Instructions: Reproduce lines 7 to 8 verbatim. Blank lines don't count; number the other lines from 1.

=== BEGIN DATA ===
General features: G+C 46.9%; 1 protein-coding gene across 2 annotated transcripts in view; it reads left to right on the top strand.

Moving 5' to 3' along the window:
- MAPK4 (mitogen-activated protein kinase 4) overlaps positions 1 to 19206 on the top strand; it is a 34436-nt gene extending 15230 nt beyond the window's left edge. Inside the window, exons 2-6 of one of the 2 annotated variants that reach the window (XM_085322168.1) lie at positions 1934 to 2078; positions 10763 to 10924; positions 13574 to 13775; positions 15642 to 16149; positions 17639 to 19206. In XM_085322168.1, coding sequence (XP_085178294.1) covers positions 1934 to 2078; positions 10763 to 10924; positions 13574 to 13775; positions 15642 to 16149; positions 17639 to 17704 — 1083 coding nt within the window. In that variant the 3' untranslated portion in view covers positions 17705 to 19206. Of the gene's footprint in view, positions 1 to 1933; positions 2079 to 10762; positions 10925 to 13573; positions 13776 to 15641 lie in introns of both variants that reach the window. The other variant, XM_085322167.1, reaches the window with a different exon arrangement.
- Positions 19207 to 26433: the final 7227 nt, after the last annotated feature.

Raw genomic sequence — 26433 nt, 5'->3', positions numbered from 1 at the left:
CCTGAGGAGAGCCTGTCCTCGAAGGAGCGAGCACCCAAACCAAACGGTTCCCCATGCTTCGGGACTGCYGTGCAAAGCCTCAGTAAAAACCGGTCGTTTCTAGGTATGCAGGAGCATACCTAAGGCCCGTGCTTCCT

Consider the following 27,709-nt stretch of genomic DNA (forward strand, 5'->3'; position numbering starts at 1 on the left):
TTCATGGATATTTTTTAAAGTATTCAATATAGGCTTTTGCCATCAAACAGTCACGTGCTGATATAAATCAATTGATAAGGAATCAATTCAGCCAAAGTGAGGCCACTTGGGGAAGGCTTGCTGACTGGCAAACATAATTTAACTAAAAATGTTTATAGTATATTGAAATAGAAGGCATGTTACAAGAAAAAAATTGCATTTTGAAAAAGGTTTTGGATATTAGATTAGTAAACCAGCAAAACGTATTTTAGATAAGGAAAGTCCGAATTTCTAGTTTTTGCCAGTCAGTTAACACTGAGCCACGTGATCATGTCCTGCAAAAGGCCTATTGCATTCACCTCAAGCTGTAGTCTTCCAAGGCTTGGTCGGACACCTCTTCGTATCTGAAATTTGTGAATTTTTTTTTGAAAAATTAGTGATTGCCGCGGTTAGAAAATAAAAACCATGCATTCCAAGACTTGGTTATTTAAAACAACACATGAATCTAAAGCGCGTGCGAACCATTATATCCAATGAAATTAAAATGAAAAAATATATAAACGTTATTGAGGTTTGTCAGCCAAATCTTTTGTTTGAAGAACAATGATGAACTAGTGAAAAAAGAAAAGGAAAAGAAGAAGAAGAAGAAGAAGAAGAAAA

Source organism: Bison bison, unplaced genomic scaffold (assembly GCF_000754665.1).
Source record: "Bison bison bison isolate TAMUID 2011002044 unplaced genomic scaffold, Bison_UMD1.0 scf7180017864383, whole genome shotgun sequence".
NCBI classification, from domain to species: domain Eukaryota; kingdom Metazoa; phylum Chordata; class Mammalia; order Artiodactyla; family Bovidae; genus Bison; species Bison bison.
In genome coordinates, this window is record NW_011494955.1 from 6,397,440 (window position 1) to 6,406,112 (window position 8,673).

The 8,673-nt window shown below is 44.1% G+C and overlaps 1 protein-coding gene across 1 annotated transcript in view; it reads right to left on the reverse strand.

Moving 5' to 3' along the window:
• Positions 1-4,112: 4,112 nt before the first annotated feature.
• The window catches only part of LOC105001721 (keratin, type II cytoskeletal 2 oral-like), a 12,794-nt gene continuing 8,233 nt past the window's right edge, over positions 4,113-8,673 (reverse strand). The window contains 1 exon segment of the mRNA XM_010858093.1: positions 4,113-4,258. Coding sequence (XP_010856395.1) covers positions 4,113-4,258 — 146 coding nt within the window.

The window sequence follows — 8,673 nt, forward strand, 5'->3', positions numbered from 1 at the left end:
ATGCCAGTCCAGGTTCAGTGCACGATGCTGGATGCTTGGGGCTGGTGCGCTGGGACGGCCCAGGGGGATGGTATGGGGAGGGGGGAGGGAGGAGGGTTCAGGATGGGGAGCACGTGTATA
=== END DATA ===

Consider the following 27,709-nt stretch of genomic DNA (forward strand, 5'->3'; position numbering starts at 1 on the left):
TTCATGGATATTTTTTAAAGTATTCAATATAGGCTTTTGCCATCAAACAGTCACGTGCTGATATAAATCAATTGATAAGGAATCAATTCAGCCAAAGTGAGGCCACTTGGGGAAGGCTTGCTGACTGGCAAACATAATTTAACTAAAAATGTTTATAGTATATTGAAATAGAAGGCATGTTACAAGAAAAAAATTGCATTTTGAAAAAGGTTTTGGATATTAGATTAGTAAACCAGCAAAACGTATTTTAGATAAGGAAAGTCCGAATTTCTAGTTTTTGCCAGTCAGTTAACACTGAGCCACGTGATCATGTCCTGCAAAAGGCCTATTGCATTCACCTCAAGCTGTAGTCTTCCAAGGCTTGGTCGGACACCTCTTCGTATCTGAAATTTGTGAATTTTTTTTTGAAAAATTAGTGATTGCCGCGGTTAGAAAATAAAAACCATGCATTCCAAGACTTGGTTATTTAAAACAACACATGAATCTAAAGCGCGTGCGAACCATTATATCCAATGAAATTAAAATGAAAAAATATATAAACGTTATTGAGGTTTGTCAGCCAAATCTTTTGTTTGAAGAACAATGATGAACTAGTGAAAAAAGAAAAGGAAAAGAAGAAGAAGAAGAAGAAGAAGAAAA